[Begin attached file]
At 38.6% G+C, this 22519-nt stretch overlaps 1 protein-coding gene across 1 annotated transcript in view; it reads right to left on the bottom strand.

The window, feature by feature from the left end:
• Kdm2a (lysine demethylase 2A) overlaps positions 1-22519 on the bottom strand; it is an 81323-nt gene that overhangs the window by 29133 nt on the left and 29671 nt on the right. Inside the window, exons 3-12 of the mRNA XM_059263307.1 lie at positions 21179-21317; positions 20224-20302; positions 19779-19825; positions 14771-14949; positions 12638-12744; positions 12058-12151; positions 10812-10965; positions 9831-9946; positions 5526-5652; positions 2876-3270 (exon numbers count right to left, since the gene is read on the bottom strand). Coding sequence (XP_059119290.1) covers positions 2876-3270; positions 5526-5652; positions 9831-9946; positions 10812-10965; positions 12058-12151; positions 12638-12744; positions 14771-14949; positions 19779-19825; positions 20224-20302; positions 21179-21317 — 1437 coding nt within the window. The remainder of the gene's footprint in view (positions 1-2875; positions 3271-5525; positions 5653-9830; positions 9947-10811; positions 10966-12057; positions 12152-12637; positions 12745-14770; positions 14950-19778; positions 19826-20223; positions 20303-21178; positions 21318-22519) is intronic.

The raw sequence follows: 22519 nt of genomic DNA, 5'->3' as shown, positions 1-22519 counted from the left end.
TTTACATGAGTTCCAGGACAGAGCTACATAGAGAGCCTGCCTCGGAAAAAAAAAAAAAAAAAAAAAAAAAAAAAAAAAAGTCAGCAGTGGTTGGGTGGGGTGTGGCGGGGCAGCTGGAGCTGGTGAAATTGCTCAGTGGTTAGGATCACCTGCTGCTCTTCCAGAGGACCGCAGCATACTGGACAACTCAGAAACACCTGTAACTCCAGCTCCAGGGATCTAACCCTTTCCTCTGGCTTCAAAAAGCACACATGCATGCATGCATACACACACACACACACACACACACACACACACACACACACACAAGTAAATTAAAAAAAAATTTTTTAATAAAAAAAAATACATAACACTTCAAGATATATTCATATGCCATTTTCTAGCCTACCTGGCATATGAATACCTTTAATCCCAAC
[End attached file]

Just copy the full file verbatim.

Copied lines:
At 38.6% G+C, this 22519-nt stretch overlaps 1 protein-coding gene across 1 annotated transcript in view; it reads right to left on the bottom strand.

The window, feature by feature from the left end:
• Kdm2a (lysine demethylase 2A) overlaps positions 1-22519 on the bottom strand; it is an 81323-nt gene that overhangs the window by 29133 nt on the left and 29671 nt on the right. Inside the window, exons 3-12 of the mRNA XM_059263307.1 lie at positions 21179-21317; positions 20224-20302; positions 19779-19825; positions 14771-14949; positions 12638-12744; positions 12058-12151; positions 10812-10965; positions 9831-9946; positions 5526-5652; positions 2876-3270 (exon numbers count right to left, since the gene is read on the bottom strand). Coding sequence (XP_059119290.1) covers positions 2876-3270; positions 5526-5652; positions 9831-9946; positions 10812-10965; positions 12058-12151; positions 12638-12744; positions 14771-14949; positions 19779-19825; positions 20224-20302; positions 21179-21317 — 1437 coding nt within the window. The remainder of the gene's footprint in view (positions 1-2875; positions 3271-5525; positions 5653-9830; positions 9947-10811; positions 10966-12057; positions 12152-12637; positions 12745-14770; positions 14950-19778; positions 19826-20223; positions 20303-21178; positions 21318-22519) is intronic.

The raw sequence follows: 22519 nt of genomic DNA, 5'->3' as shown, positions 1-22519 counted from the left end.
TTTACATGAGTTCCAGGACAGAGCTACATAGAGAGCCTGCCTCGGAAAAAAAAAAAAAAAAAAAAAAAAAAAAAAAAAAGTCAGCAGTGGTTGGGTGGGGTGTGGCGGGGCAGCTGGAGCTGGTGAAATTGCTCAGTGGTTAGGATCACCTGCTGCTCTTCCAGAGGACCGCAGCATACTGGACAACTCAGAAACACCTGTAACTCCAGCTCCAGGGATCTAACCCTTTCCTCTGGCTTCAAAAAGCACACATGCATGCATGCATACACACACACACACACACACACACACACACACACACACACACAAGTAAATTAAAAAAAAATTTTTTAATAAAAAAAAATACATAACACTTCAAGATATATTCATATGCCATTTTCTAGCCTACCTGGCATATGAATACCTTTAATCCCAAC